'Thor: Ragnarok' plays like a comic book come to life

Part of the problem, frankly, is usually in which Marvel has done perhaps too Great a job marketing the movie, to the extent most of the best lines as well as moments (like Thor seeing the Hulk as well as enthusiastically shouting, “He’s a friend via work!”) have played repeatedly from the trailer. Even Led Zeppelin’s “Immigrant Song” makes a slightly incongruous appearance.

To its credit, the movie makes the most out of an inordinately strong ensemble, surrounding Chris Hemsworth with reliable scene-stealer Tom Hiddleston as his brother Loki, Cate Blanchett as the villainous Hela as well as Tessa Thompson as Valkyrie, a fearsome warrior. Throw in a cameo by Benedict Cumberbatch as Dr. Strange as well as a meatier role for Idris Elba as the stoic sentry Heimdall, as well as there’s a lot of power on screen even before the CGI pyrotechnics kick in.

This kind of all starts promisingly enough, with Thor — after what amounts to a James Bond-like pre-title sequence — returning home to Asgard, where a newly freed Hela, the Goddess of Death, is usually on her way to lay siege.

Failing to stop her, Thor is usually inadvertently cast onto a dystopian planet Sakaar, presided over by Grandmaster (Jeff Goldblum, in fully manic mode), who forces his prisoners to engage in gladiatorial combat. Determined to win his freedom as well as face Hela, Thor is usually pleasantly surprised to discover in which the Hulk (Mark Ruffalo) has landed there as well — at least, until the first punch lands.

Marvel has handed the keys to the kingdom to brand-new Zealand director Taika Waititi, who with his trio of writers unearths plenty of amusing character riffs, capitalizing especially on Thor as well as Loki’s squabbling fraternal ties.

Still, there’s a serious threat in which must be addressed, eventually, as Thor spends ample time seeking to extricate himself via bondage as well as assemble the support he’ll need to have a shot at defeating Hela.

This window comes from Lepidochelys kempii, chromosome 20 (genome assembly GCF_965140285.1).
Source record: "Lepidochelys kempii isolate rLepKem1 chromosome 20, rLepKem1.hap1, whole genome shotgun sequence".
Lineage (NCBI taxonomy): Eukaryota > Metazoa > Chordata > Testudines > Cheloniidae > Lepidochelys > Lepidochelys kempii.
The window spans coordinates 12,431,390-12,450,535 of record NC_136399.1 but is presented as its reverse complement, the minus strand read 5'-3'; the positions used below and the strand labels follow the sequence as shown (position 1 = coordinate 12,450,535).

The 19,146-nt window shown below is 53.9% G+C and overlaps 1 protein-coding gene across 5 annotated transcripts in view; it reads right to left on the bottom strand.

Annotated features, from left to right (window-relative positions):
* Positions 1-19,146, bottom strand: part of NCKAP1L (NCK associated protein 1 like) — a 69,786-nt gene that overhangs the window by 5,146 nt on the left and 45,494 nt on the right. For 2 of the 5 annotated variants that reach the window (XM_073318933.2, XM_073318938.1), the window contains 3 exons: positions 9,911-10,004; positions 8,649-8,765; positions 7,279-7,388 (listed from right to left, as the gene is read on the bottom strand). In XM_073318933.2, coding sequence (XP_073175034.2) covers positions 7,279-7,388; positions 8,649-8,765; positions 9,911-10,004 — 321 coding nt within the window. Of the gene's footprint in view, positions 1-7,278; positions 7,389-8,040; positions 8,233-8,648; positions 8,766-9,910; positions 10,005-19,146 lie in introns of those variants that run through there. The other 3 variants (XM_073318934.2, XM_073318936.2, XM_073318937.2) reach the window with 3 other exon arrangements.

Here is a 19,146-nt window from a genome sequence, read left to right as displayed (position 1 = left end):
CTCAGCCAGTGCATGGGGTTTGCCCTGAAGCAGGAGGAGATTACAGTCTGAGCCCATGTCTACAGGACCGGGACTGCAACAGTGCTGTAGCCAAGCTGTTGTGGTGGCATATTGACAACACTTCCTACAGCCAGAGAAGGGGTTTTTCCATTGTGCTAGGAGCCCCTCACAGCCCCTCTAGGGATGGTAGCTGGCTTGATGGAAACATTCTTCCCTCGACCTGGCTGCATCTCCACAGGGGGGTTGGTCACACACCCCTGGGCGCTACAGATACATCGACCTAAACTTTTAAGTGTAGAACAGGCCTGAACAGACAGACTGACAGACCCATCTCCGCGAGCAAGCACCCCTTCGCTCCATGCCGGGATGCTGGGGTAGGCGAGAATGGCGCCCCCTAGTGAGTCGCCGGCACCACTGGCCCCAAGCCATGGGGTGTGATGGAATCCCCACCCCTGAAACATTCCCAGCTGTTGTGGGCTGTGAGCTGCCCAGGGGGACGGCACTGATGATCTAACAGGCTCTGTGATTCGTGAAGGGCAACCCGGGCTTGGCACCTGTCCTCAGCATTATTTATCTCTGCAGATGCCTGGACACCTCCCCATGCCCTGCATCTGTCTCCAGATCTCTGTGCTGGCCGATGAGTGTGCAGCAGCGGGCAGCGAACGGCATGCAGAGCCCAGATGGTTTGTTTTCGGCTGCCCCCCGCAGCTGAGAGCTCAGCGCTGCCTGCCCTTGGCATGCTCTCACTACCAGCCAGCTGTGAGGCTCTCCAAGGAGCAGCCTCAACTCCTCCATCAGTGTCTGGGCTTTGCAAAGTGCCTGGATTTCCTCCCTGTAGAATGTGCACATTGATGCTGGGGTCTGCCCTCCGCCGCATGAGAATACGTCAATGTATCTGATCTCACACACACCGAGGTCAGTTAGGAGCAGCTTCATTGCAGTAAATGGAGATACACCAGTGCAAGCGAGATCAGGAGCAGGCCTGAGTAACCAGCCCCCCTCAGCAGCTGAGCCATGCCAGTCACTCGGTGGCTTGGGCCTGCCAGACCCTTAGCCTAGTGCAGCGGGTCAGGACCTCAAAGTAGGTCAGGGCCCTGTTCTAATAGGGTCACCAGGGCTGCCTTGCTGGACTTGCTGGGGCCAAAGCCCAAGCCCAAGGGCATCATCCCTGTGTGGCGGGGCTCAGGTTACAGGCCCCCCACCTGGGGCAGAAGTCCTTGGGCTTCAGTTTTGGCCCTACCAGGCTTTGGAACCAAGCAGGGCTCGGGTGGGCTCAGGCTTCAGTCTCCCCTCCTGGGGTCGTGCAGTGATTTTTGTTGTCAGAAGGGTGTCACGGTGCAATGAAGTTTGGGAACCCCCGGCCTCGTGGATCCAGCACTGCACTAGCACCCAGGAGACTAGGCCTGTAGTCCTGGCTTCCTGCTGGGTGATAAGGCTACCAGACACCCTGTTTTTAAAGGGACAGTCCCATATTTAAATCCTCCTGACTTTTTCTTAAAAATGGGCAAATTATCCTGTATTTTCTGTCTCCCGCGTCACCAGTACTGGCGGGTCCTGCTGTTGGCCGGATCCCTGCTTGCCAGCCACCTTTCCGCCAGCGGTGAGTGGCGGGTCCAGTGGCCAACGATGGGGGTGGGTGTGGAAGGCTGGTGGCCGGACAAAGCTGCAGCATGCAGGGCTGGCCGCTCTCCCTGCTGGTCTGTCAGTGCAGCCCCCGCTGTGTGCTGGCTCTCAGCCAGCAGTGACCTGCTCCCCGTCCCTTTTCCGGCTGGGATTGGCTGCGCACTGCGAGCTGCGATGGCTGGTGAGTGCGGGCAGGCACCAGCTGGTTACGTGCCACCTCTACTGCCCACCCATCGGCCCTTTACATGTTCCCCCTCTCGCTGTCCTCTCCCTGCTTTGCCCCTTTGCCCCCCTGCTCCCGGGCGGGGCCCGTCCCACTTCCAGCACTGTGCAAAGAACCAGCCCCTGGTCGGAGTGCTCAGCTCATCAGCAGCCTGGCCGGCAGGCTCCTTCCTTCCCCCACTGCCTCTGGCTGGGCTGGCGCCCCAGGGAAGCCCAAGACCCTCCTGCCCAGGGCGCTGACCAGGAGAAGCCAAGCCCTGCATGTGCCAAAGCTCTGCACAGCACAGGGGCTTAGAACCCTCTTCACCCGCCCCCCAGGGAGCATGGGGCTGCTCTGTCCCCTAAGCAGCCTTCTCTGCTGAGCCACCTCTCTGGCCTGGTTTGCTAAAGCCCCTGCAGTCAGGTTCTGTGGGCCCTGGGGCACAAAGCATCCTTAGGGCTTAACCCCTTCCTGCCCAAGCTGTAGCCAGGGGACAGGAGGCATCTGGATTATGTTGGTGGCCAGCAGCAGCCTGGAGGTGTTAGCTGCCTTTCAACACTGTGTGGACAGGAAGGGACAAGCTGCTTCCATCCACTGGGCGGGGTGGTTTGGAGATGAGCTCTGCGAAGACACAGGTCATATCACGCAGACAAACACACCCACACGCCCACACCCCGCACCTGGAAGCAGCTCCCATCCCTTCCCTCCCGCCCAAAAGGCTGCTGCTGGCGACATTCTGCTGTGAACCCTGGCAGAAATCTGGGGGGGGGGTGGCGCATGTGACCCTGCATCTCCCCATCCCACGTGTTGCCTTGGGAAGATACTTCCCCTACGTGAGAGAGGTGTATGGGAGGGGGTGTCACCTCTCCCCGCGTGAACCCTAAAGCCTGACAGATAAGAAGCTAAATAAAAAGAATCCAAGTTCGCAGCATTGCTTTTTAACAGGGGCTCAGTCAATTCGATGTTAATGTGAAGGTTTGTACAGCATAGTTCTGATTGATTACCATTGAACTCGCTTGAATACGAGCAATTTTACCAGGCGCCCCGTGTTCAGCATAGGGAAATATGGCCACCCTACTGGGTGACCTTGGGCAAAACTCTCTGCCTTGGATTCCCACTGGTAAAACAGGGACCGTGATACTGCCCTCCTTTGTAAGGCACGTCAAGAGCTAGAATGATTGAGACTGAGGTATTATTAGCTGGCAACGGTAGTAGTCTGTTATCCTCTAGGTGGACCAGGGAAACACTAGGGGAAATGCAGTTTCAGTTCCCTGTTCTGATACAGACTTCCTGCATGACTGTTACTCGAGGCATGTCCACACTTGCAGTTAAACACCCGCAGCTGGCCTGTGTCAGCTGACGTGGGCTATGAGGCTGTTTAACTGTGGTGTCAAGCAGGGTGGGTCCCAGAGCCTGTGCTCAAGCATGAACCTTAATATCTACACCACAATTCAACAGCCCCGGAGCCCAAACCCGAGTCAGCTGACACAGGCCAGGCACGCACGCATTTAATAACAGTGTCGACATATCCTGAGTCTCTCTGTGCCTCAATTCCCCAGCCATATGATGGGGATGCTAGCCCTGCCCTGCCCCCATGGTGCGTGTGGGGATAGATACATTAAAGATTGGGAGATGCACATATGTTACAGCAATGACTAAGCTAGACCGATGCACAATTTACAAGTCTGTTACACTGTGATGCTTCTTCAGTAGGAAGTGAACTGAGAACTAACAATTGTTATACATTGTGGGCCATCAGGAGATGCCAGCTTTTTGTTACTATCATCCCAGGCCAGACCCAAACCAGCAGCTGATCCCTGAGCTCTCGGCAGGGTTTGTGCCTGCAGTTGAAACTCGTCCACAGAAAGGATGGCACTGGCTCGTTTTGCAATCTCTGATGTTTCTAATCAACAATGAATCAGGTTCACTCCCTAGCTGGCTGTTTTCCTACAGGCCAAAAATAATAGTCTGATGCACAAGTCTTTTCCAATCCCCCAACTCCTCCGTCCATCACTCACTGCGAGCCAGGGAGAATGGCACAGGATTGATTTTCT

“Ragnarok” (the title refers to the prophesied destruction of Asgard) is usually definitely a step up in class via earlier sequel “The Dark World.” For better as well as worse, even these individual adventures have today been sucked into the maelstrom of the Marvel Cinematic Universe, where promiscuous cross-pollination among heroes has become the norm.

Bulked up for the occasion, Hemsworth remains an enormously appealing lead, capable of pulling off funny lines as well as slapstick silliness while still inducing swoons when his shirt comes off. He is usually, in many respects, the most special effect “Thor” has to offer, setting aside the inevitable free-for-all in which, This kind of should be noted, inflicts a higher quotient of carnage than parents tempted to bring younger kids might deem appropriate.

In a sense, a movie like “Thor: Ragnarok” represents the apex of Marvel’s strategy — a giant spectacle in which in many respects plays like a comic book come to life, while being liberated enough to experiment with light-hearted quirks as well as idiosyncrasies.

At a fundamental level, Marvel jams enough high-spirited entertainment into the movie to ensure in which This kind of’s worthy of the cost of admission. This kind of’s just in which armed with such a potent as well as promising arsenal, “Thor: Ragnarok” manages to feel less mighty than the sum of its parts.

“Thor: Ragnarok” opens Nov. 3 from the U.S. This kind of’s rated PG-13.

'Thor: Ragnarok' plays like a comic book come to life

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